In this context not only the specialized lexis is analysed, but rather the ways in which different geo-political cultures construe, manifest and establish their identities. Although it is difficult to classify pragmatic usages of language, the six chapters in the first section deal with language and culture following a genre-based approach, whereas the six chapters of the second section specifically consider corporate identity in intercultural interactions.
This volume, which aims to avoid stereotypes and promote mutual understanding, is the offspring of a two-day seminar as part of the 10th ESSE (European Society for the Study of English) Conference, held in Turin, August 2010.
JUDITH TURNBULL How ‘Glocal’ is Corporate Discourse? A Case Study of a Multinational’s Website 73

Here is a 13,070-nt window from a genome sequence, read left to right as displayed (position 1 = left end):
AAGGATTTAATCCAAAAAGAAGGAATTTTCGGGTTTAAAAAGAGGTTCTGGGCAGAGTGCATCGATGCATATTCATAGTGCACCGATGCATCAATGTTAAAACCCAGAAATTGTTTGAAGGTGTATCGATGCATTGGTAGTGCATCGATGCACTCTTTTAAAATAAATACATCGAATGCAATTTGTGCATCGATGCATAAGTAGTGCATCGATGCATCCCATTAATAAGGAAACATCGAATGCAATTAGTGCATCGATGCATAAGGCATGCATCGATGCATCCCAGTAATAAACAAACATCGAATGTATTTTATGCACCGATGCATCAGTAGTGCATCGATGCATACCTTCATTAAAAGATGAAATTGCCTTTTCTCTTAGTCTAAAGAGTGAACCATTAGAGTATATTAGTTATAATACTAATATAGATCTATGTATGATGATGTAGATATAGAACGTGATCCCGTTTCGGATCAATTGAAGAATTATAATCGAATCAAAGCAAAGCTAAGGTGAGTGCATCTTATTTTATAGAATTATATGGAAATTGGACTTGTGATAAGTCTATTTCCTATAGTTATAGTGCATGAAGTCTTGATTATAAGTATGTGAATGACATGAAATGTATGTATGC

JUDITH TURNBULL How ‘Glocal’ is Corporate Discourse? A Case Study of a Multinational’s Website 1. Introduction Glocalization has been a buzzword in business for many years. The term originates from the Japanese word dochakuka, which denotes the principle of adapting farming techniques to local conditions. Trans- lated into the field of business it is a strategy by which multinationals combine a global, standardized strategy with adaptation to and align- ment with local values and choices, at both an operational and a mar- keting level. Global companies tailor their products and marketing to local situations, in what Robertson calls “a kind of micromarketing” (1995: 28). However, it is argued that corporate communication needs to be “harmonized as effectively and efficiently as possible” (van Riel 1995: 26), so that a single homogeneous image of the company is presented in both internal and external communication. This is done through the pro- jection of leitmotivs, characteristic and coherent themes and style that create and shape the corporate identity (Löwensberg 2006: 239). Com- panies and products take on a ‘brand personality’ (Koller 2007: 114) with which their stakeholders can identify. A brand is founded on a set of core values which are then related to a specific range of social prac- tices. Since values and social practices are culture-specific, this raises the question of whether it is possible for a multinational to really ‘glo- calize’, without weakening its corporate brand. Machin and Thornborrow (2003: 454) suggest a brand has a set of representations which...
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